Fri, 21 Jan 2022 13:32 UTC© SOPA Images/LightRocket via Getty Images
Moderna was last year's third-best-performing stock in the S&P-now it's this year's worst.
Battered by a steep broad-market selloff this week, Moderna shares fell for a sixth straight day Friday as experts questioned whether Covid-19 vaccine sales alone will help justify the firm's meteoric valuation, intensifying a crash that's wiped out more than 60% of the value in one of last year's top stocks and turned it into this year's worst performer.
Moderna stock fell 4.4% Friday to an eight-month low of $160, pushing shares down more than 20% over the past week amid growing research suggesting Moderna's Covid-19 booster, while very effective against previous strains, has been less effective against the rapidly spreading omicron variant.
Though the number of Covid infections has spiked amid the omicron-spurred wave of the pandemic, the Centers for Disease Control and Prevention said Friday that Moderna and Pfizer boosters were 90% effective at preventing people infected with the new variant from being hospitalized.
Speaking to Yahoo Finance on Thursday, Jefferies analyst Michael Yee said the "overly high expectations" set last year, as Moderna's Covid-19 vaccine became widely available to the public, will "lead to challenges . . . as people digest" what's next for the firm beyond Covid vaccines.
Yee said the recent stock drawback has helped put Moderna's valuation in line with other biotechnology competitors, but he warned analysts increasingly expect Covid vaccine sales - currently Moderna's sole revenue source from a commercialized product - will fall over the next few years as the pandemic becomes endemic and competition heats up among treatment and prevention options.
Moderna's stock plunge has pulled prices down so much that Bank of America analyst Geoff Meacham told investors in a Friday note that its valuation is now "back to earth" after its meteoric rise during the pandemic.
Meacham said he's now focused on the company's pipeline beyond Covid (Moderna is also developing a flu vaccine), pointing to the firm's massive $17 billion in cash as a source of "strategic" opportunity.
In a Friday note, UBS analyst Eliana Merle was more optimistic about Moderna's prospects, calling its mRNA technology a disruptive force in the $35 billion annual vaccine market and saying its success with Covid-19 suggests a high likelihood of success for other vaccine targets.
Shares of Moderna have plunged 67% from an all-time closing high of $484 on August 9, wiping out about $133 billion from the firm's market capitalization, which now stands at roughly $65 billion.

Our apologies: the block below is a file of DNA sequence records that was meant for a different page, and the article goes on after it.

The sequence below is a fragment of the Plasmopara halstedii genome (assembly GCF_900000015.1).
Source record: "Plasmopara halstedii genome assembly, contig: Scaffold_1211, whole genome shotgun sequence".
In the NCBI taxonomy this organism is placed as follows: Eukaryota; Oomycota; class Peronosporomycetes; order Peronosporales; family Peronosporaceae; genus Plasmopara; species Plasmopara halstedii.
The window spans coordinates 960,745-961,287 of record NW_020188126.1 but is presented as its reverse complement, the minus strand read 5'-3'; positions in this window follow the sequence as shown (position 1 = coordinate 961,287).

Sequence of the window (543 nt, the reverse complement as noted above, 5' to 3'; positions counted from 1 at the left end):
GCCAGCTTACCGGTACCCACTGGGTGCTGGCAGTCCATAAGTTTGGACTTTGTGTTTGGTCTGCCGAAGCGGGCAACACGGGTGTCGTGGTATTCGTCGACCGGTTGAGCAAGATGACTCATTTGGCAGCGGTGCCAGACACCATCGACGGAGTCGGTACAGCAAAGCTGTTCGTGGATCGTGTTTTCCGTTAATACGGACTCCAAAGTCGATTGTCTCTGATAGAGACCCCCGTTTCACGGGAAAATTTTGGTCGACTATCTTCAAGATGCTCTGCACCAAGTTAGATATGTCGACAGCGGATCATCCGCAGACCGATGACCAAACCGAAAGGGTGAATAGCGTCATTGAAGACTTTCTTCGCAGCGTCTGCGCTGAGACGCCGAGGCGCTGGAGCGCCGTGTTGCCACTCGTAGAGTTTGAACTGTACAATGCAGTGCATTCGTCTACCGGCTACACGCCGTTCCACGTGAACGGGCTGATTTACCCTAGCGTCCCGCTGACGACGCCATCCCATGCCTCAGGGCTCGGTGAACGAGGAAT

Though it skyrocketed 143% to land the S&P 500's third-best gain in 2021, Moderna stock has plummeted 35% this year - even worse than Netflix, which is down 32% after a steep 20% plunge Friday following a disappointing earnings report. To compare, Devon Energy and Marathon Oil, last year's top- and second-best-performing stocks in the S&P, have climbed 7% and 11% this year, respectively.
$5.3 billion. That's how much Moderna CEO Stéphane Bancel, who joined the firm in 2011, is worth Friday, according to Forbes. The French native owns a roughly 8% stake in Moderna and was at one point worth more than $12 billion.
Founded in 2010, Cambridge, Massachusetts-based Moderna spent nearly a decade developing the technology for its messenger RNA vaccines, which tell the body to produce part of a pathogen to trigger an immune response - unlike traditional vaccines that instead use a piece of the pathogen. Once the pandemic hit, the company doubled down on the efforts and filed for an emergency use authorization for its Covid-19 vaccine in November 2020. The shots have proven to be a massive boon for businesses heading up their development, but Moderna shares have struggled in recent months as critics increasingly question whether or not sales of Covid-19 vaccines alone will prove a viable revenue stream in years to come. In November, the company reported third-quarter sales and earnings that failed to meet analysts' expectations, with revenue falling short of $5 billion, despite average analyst projections calling for $6.2 billion. In addition to lower sales projections, supply chain constraints and the development of antiviral Covid-19 treatments have also dented investor sentiment - and triggered Moderna stock selloffs.
Moderna is expected to report fourth-quarter earnings by the end of February.
Jonathan Ponciano - I'm a senior reporter at Forbes focusing on markets and finance. I graduated from the University of North Carolina at Chapel Hill, where I double-majored in business journalism and economics while working for UNC's Kenan-Flagler Business School as a marketing and communications assistant. Before Forbes, I spent a summer reporting on the L.A. private sector for Los Angeles Business Journal and wrote about publicly traded North Carolina companies for NC Business News Wire. Reach out at email@example.com. And follow me on Twitter @Jon_Ponciano